TIL my old Konica Minolta DiMAGE X50 (with the underwater case) is so old that it doesn’t recognize SDHC cards.
It never ceases to amaze me how much can change in just half a year. Since you started kindergarten, you’ve changed so much already.
Heard the first robin of the season this morning. My eyes followed the sound to the top of our maple tree, and spied the robin sitting amongst the budding branches.
Spring is on the way.
To prepare for February’s cooking adventures, I spent some $100 at our favorite Asian grocery / Korean restaurant combo, buying ingredients I couldn’t pronounce. I even had to ask for help finding the last half dozen or so items on my list, like specific kinds of seaweed and dried mushrooms.
But it was worth it. It was so worth it.
Last year, my Zone 6 garden had an especially early spring; by this time, I was seeing crocuses and reticulated irises in bloom, and fat buds on the hyacinths. Even the year before was an early spring — crocuses of yellow and purple had shown their colors, although I hadn’t yet planted the irises.
This year, things seem to be proceeding at a more normal pace — maybe even a bit behind the average. My usual early-blooming yellow crocuses are nowhere to be seen, and the only color (besides green) in my Early Spring Border are these two reticulated irises.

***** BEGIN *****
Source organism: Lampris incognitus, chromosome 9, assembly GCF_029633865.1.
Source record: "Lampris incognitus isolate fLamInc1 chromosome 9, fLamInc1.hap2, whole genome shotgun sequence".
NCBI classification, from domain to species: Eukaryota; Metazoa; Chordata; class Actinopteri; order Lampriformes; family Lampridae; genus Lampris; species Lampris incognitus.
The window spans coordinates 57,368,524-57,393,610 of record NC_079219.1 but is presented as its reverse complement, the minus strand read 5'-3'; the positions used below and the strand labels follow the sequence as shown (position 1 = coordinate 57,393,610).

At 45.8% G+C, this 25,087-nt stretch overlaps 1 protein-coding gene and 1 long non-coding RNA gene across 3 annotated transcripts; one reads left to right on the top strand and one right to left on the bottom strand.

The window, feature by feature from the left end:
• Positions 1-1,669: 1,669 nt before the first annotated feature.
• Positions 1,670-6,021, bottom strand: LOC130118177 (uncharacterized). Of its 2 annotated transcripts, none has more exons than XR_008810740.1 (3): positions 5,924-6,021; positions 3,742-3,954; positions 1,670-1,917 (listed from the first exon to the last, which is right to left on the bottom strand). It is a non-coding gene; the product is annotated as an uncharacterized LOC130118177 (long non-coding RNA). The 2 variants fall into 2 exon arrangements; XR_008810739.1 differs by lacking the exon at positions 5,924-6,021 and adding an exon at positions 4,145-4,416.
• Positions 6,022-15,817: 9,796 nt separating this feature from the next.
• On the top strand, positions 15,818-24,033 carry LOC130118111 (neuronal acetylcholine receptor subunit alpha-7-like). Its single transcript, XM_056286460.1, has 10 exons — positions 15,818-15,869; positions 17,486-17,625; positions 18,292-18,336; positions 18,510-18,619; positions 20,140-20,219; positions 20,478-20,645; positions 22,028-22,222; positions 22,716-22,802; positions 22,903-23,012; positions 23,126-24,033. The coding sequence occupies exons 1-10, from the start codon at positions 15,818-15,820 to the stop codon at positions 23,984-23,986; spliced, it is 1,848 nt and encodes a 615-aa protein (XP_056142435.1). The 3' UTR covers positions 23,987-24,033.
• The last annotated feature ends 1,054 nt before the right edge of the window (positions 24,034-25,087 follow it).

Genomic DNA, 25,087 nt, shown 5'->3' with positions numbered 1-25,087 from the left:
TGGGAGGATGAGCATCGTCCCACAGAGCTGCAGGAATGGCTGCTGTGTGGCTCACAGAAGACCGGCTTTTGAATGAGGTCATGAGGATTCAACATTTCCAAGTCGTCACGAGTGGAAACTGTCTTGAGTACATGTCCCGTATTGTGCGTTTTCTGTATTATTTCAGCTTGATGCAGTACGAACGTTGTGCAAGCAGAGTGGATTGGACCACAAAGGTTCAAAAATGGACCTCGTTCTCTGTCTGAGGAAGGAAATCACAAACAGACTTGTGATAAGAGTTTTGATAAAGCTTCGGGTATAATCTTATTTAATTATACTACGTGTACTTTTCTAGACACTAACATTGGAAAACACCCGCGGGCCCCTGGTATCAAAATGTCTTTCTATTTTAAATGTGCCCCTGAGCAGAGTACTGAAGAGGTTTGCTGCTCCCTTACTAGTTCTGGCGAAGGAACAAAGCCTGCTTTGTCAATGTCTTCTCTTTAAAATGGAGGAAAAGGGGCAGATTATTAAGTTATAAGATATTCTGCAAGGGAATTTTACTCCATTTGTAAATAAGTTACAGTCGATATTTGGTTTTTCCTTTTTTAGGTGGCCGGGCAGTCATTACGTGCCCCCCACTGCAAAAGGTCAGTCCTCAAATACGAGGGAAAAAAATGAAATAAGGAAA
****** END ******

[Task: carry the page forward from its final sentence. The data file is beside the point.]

Although these are the only actual blooms so far, I can see the leafy green promise of daffodils, alliums, hyacinths, muscari, peonies, and a few tulips.
These next few weeks are when the garden really wakes from its long winter slumber. I’m looking forward to enjoying some less-frigid weekends outdoors, doing some spring cleanup and preparing the beds and borders for their chance to shine come April and May.
As always, many thanks to Carol at May Dreams Gardens for hosting Bloom Day on the 15th of each month!
I’m the first of my department to arrive at work again today. I literally laughed out loud as I walked down the empty aisle of cubes. The boss and one other employee are on vacation, but everyone else must just be having a morning.
I found these three Herbert George cameras at the antique mall last March. I paid $37 for all three, which was more than I’d usually pay per box camera, but I have a soft spot for Herbert George Imperial cameras for some reason.
The Herco Imperial and the Imperial Six-Twenty are clearly identical rebranded cameras, but I couldn’t pass up the chance to see how two “identical” cameras would compare to each other.
I loaded up the Six-Twenty last April for a test run, and discovered that it does not accept 120 spools; the spools are too tall. Some suggest sanding down the ends of the 120 spool, but instead, I respooled a roll of Ektar 100 onto a 620 spool. I suspected film plane issues right off the bat, as the tension seemed off while winding on — so much so that the bottom of the take-up spool kept coming unseated. Luckily, my fears were unfounded.
I lived in Florida as a kid, and not only do I remember this commercial, but I also went to Silver Springs with my Girl Scout troop in 4th or 5th grade. Glass bottom boats FTW! t.co/7k5JnrvKoe